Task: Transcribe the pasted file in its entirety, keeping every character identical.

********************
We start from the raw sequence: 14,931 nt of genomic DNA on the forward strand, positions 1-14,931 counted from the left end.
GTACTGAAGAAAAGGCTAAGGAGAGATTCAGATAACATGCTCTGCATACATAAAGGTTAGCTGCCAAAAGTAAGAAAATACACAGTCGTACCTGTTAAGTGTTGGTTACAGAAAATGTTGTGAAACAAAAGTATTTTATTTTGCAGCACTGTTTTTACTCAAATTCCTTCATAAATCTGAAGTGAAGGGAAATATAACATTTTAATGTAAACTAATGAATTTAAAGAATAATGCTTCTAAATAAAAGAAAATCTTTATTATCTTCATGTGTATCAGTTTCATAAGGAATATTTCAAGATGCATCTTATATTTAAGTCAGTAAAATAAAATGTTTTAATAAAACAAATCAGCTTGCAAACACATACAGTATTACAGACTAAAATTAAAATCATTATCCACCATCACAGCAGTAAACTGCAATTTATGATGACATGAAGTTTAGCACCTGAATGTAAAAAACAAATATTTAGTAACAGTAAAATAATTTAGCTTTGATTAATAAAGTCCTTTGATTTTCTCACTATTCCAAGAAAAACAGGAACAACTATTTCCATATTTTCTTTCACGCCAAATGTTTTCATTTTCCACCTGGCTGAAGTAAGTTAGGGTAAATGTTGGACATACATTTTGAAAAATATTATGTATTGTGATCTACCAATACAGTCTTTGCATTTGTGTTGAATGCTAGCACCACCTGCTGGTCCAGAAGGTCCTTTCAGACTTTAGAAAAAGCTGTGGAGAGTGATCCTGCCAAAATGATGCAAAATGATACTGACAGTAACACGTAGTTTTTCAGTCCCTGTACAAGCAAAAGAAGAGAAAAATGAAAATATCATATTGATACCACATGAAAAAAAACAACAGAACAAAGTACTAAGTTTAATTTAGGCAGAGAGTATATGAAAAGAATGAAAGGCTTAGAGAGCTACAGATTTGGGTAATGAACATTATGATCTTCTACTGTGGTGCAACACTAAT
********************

We start from the raw sequence: 14,931 nt of genomic DNA on the forward strand, positions 1-14,931 counted from the left end.
GTACTGAAGAAAAGGCTAAGGAGAGATTCAGATAACATGCTCTGCATACATAAAGGTTAGCTGCCAAAAGTAAGAAAATACACAGTCGTACCTGTTAAGTGTTGGTTACAGAAAATGTTGTGAAACAAAAGTATTTTATTTTGCAGCACTGTTTTTACTCAAATTCCTTCATAAATCTGAAGTGAAGGGAAATATAACATTTTAATGTAAACTAATGAATTTAAAGAATAATGCTTCTAAATAAAAGAAAATCTTTATTATCTTCATGTGTATCAGTTTCATAAGGAATATTTCAAGATGCATCTTATATTTAAGTCAGTAAAATAAAATGTTTTAATAAAACAAATCAGCTTGCAAACACATACAGTATTACAGACTAAAATTAAAATCATTATCCACCATCACAGCAGTAAACTGCAATTTATGATGACATGAAGTTTAGCACCTGAATGTAAAAAACAAATATTTAGTAACAGTAAAATAATTTAGCTTTGATTAATAAAGTCCTTTGATTTTCTCACTATTCCAAGAAAAACAGGAACAACTATTTCCATATTTTCTTTCACGCCAAATGTTTTCATTTTCCACCTGGCTGAAGTAAGTTAGGGTAAATGTTGGACATACATTTTGAAAAATATTATGTATTGTGATCTACCAATACAGTCTTTGCATTTGTGTTGAATGCTAGCACCACCTGCTGGTCCAGAAGGTCCTTTCAGACTTTAGAAAAAGCTGTGGAGAGTGATCCTGCCAAAATGATGCAAAATGATACTGACAGTAACACGTAGTTTTTCAGTCCCTGTACAAGCAAAAGAAGAGAAAAATGAAAATATCATATTGATACCACATGAAAAAAAACAACAGAACAAAGTACTAAGTTTAATTTAGGCAGAGAGTATATGAAAAGAATGAAAGGCTTAGAGAGCTACAGATTTGGGTAATGAACATTATGATCTTCTACTGTGGTGCAACACTAAT